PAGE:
[The pictures and other design elements were planned for a 800×600 screen, and mobile phones were not considered as a delivery system.]

Move forward a decade and responsive design (that will work on both hires screens and on portable devices) seems basic, and indeed one must envisage mobile devices as most likely the hardware of choice for accessing such a work.

This leads to the interesting possibility of packaging the commentaries as apps, and thus potentially breaks the funding barrier. Few people in the developed world or even middle class people elsewhere would balk at spending a couple of dollars for a Bible commentary.

The other interesting idea came from a presentation on visualising biblical studies ideas, and the thought that it would be nice to have a drill down menu that worked a bit like Prezi.

I like the idea, but am having trouble “seeing” how it might work. The Prezi below is my attempt to play with this concept… What advantages, disadvantages, alternatives, possibilities etc. do you see?

Camouflage Equivalence: another example

Back in April I somehow missed Bryan Bibb’s interesting post Camouflage Equivalence1 it focuses on places where translators:

…seek to obscure rather than reveal the meaning of the original. He [Robinson] defines the term as “rearranging the semantic elements of the original… in a plausible way that disguises their dynamic meaning” (p. 6).

The idea, like the term used to describe it is really helpful. It neatly describes those places where translators soften the offense inherent in Scripture. The NIV regularly does this when a more “literal” translation leads to theological difficulties. One example is the rendering of ha’almah in Is 7:14 as “virgin”. Whether ‘almah can carry this meaning is at least debatable. As far as I can see the logic of Isaiah’s speech however demands a present focus and a translation like “young woman”. NIV has exercised camouflage equivalence.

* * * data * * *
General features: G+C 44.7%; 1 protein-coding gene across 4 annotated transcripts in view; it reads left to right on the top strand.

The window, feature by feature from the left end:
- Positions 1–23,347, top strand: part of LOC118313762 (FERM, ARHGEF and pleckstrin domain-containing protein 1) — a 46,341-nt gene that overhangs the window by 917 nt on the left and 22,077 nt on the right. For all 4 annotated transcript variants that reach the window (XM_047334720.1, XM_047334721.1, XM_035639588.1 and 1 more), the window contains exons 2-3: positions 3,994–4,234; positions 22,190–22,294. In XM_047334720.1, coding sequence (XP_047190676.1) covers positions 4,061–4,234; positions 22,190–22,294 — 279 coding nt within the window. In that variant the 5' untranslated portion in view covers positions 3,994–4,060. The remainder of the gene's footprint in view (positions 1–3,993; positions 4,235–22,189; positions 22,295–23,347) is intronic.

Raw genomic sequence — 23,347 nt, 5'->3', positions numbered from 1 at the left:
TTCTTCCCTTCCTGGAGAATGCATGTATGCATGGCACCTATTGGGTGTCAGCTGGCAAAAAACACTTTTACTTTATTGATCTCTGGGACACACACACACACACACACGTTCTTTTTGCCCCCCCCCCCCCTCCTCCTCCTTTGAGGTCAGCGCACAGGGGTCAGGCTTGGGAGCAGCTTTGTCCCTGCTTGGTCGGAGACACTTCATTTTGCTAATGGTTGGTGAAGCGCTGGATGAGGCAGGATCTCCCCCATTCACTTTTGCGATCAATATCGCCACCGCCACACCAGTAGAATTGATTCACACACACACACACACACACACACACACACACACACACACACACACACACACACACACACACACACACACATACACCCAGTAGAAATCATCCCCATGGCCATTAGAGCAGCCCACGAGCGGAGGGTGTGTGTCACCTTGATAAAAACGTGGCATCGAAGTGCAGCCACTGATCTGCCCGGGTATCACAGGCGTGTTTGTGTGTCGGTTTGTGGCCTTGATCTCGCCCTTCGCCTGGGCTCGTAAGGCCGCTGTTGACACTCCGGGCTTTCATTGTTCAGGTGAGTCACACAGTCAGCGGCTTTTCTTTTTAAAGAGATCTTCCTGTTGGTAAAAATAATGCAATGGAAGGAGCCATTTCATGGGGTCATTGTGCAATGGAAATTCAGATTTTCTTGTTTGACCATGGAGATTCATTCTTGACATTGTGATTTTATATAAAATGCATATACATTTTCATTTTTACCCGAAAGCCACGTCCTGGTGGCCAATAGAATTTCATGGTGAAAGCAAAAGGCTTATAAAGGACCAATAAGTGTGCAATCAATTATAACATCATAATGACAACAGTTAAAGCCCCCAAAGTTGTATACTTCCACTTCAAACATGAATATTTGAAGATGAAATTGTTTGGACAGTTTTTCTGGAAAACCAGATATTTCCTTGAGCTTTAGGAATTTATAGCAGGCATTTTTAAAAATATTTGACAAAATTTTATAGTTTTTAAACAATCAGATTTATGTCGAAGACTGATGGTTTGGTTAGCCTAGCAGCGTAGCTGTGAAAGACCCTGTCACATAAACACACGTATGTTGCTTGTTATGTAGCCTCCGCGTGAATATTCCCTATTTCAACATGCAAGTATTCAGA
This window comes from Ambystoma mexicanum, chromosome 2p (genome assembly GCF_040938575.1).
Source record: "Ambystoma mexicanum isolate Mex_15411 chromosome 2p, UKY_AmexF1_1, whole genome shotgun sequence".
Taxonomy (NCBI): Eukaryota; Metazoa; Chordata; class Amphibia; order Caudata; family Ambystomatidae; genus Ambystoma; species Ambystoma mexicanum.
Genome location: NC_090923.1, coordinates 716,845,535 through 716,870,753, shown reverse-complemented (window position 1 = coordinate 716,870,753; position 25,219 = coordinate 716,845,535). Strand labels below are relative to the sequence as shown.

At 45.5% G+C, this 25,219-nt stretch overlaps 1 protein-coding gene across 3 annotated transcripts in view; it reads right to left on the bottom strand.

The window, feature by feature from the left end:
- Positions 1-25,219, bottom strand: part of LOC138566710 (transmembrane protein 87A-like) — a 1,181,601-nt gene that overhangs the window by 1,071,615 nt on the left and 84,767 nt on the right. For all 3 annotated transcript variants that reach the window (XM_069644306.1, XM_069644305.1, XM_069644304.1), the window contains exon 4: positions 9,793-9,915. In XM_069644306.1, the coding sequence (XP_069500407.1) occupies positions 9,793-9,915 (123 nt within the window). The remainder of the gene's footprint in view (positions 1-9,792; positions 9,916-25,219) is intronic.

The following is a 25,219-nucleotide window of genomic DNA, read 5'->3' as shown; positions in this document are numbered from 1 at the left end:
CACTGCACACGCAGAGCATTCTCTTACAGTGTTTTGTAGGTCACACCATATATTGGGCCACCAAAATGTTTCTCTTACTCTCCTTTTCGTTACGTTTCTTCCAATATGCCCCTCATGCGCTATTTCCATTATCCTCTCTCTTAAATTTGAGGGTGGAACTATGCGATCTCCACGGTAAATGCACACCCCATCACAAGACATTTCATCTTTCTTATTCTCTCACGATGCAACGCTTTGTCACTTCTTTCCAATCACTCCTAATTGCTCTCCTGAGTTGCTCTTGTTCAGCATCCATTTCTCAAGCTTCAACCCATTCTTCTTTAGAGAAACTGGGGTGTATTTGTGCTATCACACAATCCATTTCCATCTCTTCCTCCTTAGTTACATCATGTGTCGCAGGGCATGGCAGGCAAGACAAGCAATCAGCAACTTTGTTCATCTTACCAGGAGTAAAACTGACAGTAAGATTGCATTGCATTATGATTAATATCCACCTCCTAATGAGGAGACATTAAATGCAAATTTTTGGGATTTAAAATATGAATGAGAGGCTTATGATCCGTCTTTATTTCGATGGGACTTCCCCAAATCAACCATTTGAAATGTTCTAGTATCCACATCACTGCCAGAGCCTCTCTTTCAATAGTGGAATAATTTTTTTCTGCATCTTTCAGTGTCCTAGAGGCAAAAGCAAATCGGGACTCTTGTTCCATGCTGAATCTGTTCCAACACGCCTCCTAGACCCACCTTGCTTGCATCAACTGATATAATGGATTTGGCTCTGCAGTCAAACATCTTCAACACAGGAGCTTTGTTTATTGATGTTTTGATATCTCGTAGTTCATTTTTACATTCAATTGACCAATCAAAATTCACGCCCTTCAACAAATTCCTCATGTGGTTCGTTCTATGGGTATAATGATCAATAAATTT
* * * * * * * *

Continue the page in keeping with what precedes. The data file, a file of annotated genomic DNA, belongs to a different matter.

I am less convinced by Bryan’s example. He claims that the ambiguous language (full of sexual double entendres) in Ruth 3 contains at least one such camouflage equivalence translation in almost all English Bibles. “Uncover his feet” in Ruth 3:4 is (Bryan thinks evidently, I’d say possibly) a euphemism. While most translations diminish the sexual tension in Ruth 3, where there are a string of words and phrases like this one that might carry sexual connotations, sometimes a foot is just a foot! The whole point (I think) of using that concatenation of ambiguous, possibly sexual, terms in Ruth 3 is surely to remain ambiguous. To uncover what the text deliberately leaves veiled but suggested is as “bad” as to cover what the text reveals…. So, “uncover his feet” (NIV, NAS, NRSV) gets it right neither camouflage, nor sex for the sake of shocking the horses, but a good serviceable translation.

On the other hand in Psalm 90:2 common translations are split, some opt for camouflage equivalence:

NET Psalm 90:2 Even before the mountains came into existence, or you brought the world into being, you were the eternal God.
NRS Psalm 90:2 Before the mountains were brought forth, or ever you had formed the earth and the world, from everlasting to everlasting you are God.

While others dare to reveal the clear implication of the Hebrew:

NAS Psalm 90:2 Before the mountains were born, Or Thou didst give birth to the earth and the world, Even from everlasting to everlasting, Thou art God.
NIV Psalm 90:2 Before the mountains were born or you brought forth the whole world, from everlasting to everlasting you are God.

For both verbs yalad and hul speak of procreation and birthing, and though yalad might refer to the father’s role hul cannot, but clearly refers to birthing.

  1. I had also missed Douglas Robinson’s book, Translation and the Problem of Sway, from which he apparently got the fine phrase. []

Getting Bible Commentaries without a library

A few years back I posted a video showing how to get to the relevant pages of a Bible commentary using Google Books. Since then the video hosting service I used has removed the video, and Google has changed their interface. So, here is a renewed one.

What this means is that any serious Bible student can get at the latest and best biblical studies without a library and from wherever they happen to be.

Commentaries are the lifeblood of serious everyday Bible Study, as they present the results of extensive reading packaged and simplified.